Amendment to the United States Constitution. Amended Complaint, ¶ 10.
II. STANDARD FOR EVALUATING SUMMARY JUDGMENT
A moving party is entitled to summary judgment if there is no genuine issue of
material fact, leaving final judgment to be decided as a matter of law. See Federal
Rule of Civil Procedure 56; Matsushita Elec. Indus. Co. v. Zenith Radio Corp., 475
U.S. 574, 587, 106 S.Ct. 1348, 1355-56 (1986). An issue is “material” if it is a legal
element of the claim under the applicable substantive law which might affect the
outcome of the case. It is “genuine” if the record taken as a whole could lead a
rational trier of fact to find for the nonmoving party. Allen v. Tyson Foods, Inc., 121
F.3d 642, 646 (11th Cir.1997).
The facts, and any reasonable inferences therefrom, are to be viewed in the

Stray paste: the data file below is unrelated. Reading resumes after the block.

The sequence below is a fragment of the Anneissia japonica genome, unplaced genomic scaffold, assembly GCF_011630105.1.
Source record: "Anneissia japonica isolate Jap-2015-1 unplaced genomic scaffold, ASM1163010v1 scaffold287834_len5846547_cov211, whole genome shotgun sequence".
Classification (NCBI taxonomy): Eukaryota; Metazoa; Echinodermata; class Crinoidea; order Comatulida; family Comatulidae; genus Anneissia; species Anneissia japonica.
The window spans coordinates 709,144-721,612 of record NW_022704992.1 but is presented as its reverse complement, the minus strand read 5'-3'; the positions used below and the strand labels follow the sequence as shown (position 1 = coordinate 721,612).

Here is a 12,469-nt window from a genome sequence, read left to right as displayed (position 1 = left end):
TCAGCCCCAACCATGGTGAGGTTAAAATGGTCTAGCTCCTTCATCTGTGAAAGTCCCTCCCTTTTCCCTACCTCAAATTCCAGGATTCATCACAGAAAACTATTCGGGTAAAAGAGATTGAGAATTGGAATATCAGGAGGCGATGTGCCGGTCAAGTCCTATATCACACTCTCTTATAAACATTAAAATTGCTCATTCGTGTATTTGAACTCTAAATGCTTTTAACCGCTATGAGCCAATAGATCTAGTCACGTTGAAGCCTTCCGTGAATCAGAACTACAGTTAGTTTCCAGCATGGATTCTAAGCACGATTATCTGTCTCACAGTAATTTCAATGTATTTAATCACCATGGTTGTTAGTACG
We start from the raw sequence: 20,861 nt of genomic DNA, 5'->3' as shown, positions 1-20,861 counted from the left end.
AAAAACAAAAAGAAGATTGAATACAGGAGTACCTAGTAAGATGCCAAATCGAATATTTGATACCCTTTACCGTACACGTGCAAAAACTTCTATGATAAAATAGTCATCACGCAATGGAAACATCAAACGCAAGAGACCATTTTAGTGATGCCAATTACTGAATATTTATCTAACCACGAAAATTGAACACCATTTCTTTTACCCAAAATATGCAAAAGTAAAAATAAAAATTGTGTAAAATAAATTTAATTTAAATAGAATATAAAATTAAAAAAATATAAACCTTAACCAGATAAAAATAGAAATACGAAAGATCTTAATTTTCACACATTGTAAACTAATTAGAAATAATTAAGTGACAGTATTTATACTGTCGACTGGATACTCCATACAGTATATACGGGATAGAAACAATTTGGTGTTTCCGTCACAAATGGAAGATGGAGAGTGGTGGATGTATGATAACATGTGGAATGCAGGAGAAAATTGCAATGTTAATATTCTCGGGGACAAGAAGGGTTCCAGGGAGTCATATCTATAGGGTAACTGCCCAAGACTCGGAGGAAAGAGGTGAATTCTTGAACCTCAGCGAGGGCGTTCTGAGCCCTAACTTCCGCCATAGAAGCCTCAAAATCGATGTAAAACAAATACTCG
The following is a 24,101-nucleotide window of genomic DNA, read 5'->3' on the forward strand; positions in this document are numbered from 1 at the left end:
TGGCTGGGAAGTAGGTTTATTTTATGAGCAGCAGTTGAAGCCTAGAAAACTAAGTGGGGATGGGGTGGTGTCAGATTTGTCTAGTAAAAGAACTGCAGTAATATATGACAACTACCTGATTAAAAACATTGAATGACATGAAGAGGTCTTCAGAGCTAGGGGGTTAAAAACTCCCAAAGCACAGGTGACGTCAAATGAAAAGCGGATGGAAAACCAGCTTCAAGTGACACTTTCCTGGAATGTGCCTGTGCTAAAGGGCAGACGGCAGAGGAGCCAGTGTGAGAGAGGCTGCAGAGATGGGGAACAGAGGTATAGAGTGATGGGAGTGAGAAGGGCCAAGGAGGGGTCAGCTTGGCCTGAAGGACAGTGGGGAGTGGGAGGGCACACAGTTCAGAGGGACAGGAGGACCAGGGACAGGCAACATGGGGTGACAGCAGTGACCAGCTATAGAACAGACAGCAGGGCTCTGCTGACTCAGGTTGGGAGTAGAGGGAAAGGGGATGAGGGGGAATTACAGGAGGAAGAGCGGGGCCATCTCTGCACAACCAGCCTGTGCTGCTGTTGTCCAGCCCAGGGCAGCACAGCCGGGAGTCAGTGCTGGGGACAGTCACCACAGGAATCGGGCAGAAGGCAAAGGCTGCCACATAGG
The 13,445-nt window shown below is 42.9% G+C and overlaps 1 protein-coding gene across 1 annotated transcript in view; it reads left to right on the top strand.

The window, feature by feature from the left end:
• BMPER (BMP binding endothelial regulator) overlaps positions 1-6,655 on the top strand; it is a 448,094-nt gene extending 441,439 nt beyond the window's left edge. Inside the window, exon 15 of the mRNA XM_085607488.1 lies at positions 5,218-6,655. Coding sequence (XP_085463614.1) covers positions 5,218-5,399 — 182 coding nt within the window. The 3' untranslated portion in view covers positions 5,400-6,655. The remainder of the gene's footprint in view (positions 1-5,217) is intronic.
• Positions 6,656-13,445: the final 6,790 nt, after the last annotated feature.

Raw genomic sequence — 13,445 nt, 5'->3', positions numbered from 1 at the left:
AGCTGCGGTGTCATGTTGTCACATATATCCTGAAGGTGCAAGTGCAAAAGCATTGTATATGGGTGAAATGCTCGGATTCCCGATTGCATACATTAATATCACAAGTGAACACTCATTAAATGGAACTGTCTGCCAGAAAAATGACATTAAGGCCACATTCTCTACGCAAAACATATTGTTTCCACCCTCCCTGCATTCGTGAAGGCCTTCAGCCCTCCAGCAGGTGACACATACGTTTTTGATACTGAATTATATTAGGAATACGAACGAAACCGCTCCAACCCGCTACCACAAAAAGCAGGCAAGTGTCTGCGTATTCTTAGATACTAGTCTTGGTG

light most favorable to the non-moving party, with any doubt resolved in the
nonmovant’s favor. See Adickes v. S.H. Kress & Co., 398 U.S. 144, 158, 90 S.Ct.
1598, 1609 (1970). Once met by the moving party, however, the burden shifts to the
non-moving party to come forward with evidence to establish each element essential
to that party’s case sufficient to sustain a jury verdict. See Celotex Corp. v. Catrett,
477 U.S. 317, 322, 106 S.Ct. 2548, 2552 (1986); Earley v. Champion Int’l Corp., 907
F.2d 1077, 1080 (11th Cir.1990).
A party opposing a properly submitted motion for summary judgment may not
rest upon mere allegations or denials of his pleadings, but must set forth specific facts
showing that there is a genuine issue for trial. Eberhardt v. Waters, 901 F.2d 1578,
1580 (11th Cir.1990). In addition, the non-moving party's evidence on rebuttal must